i am using borland turbo c. maybe thats the problem.


    i keep geting "undifined symbol '_IO_read_ptr' in function main and the same for _IO_buf_base

    any idea whats happening here. sorry, this is probably a completely stupid question but i would really appreciate your help on this.

    also, i need to be able to push the scan codes for keys like enter, backspace etc. getting these codes isnt a problem, just putting them into the buffer.

    thanks for the help guys, apreciate it.

    ado

  6. #6
    B26354 Deckard's Avatar
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    Re: ah yeah

    Originally posted by adocon
    i think i understand your code but it wont work for me. i am using borland turbo c. maybe thats the problem.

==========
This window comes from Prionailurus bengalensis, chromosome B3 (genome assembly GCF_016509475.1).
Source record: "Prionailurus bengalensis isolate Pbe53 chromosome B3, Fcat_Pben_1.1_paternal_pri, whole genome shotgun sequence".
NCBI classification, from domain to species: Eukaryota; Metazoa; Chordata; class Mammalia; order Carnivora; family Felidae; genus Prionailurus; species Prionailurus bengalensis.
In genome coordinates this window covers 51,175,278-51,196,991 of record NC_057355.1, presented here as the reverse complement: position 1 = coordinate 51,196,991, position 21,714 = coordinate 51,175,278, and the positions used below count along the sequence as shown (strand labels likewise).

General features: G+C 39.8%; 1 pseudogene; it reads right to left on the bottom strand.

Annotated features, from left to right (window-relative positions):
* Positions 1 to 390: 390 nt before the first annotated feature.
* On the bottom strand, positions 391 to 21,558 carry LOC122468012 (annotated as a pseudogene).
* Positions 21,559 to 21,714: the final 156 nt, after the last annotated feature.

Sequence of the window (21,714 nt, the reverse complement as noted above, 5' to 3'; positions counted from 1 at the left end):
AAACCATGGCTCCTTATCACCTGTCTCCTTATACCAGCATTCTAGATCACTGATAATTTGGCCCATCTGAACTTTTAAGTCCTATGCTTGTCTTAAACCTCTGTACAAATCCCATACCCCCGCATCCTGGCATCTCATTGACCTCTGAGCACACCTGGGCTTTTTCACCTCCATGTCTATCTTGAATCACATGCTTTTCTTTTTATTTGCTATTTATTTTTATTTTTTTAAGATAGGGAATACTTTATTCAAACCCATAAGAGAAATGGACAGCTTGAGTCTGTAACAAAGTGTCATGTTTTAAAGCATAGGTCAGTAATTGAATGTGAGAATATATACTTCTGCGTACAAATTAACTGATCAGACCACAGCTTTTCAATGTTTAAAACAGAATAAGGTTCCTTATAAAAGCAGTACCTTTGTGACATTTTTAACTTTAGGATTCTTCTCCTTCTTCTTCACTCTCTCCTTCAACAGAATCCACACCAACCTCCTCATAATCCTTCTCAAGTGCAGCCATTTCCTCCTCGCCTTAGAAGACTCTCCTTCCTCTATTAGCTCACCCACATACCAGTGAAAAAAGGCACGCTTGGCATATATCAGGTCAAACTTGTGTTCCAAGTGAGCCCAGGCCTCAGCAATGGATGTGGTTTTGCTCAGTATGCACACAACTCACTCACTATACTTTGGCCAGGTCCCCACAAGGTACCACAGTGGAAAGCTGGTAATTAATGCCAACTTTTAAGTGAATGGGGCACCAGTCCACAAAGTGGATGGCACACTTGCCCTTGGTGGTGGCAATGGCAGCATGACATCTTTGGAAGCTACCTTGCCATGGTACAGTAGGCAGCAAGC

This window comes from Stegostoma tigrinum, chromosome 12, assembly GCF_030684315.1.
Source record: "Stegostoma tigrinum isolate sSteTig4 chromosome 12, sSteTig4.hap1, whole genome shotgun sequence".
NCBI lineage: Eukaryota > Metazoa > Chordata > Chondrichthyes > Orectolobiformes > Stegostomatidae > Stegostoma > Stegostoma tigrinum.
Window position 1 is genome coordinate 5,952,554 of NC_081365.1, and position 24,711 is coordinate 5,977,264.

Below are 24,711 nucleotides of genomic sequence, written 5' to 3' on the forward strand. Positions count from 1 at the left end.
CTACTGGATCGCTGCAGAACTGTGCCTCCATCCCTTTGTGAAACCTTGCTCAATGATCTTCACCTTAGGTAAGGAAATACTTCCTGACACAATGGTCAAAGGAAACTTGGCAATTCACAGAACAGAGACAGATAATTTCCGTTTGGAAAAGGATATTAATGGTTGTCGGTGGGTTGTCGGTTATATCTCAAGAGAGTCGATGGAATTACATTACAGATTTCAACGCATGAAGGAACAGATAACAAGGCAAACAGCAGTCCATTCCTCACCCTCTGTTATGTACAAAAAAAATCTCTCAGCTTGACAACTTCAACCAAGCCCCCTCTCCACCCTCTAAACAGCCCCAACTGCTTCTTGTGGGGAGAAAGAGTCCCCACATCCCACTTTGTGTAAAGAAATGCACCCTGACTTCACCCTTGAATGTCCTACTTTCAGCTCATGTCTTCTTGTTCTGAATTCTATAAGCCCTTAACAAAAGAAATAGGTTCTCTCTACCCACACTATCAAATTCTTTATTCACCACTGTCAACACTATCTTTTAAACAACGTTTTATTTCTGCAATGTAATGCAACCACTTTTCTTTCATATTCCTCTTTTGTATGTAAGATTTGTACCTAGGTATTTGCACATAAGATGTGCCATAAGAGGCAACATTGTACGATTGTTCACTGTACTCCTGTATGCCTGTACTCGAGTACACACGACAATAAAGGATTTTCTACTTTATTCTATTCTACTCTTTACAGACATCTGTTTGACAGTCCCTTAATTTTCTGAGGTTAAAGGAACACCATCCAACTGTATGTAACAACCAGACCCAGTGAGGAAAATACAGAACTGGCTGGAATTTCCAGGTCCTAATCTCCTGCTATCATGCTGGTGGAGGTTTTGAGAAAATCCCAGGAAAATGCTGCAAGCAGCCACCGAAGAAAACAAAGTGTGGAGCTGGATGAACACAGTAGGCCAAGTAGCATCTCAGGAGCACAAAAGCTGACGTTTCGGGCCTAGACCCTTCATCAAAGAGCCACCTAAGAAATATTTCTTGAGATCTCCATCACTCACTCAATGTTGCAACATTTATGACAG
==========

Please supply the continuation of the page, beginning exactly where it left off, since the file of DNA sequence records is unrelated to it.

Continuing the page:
This isn't due to your compiler. It is due to the way your operating system handles the standard input (keyboard) buffer. See my comment about "super-platform-dependant".
    i keep geting "undifined symbol '_IO_read_ptr' in function main and the same for _IO_buf_base
    You operating system probably has a pointer to the keyboard buffer, but is not calling it _IO_buf_base. What you need to do is fire up your favorite debugger and print out the data that stdin points to. If you are unable to do that, you might consider posting your question to the Windows or DOS forum (depending on your OS), as you really need OS specific guidance.

    Cheers,
    Jason Deckard

  7. #7
    Super Moderator VirtualAce's Avatar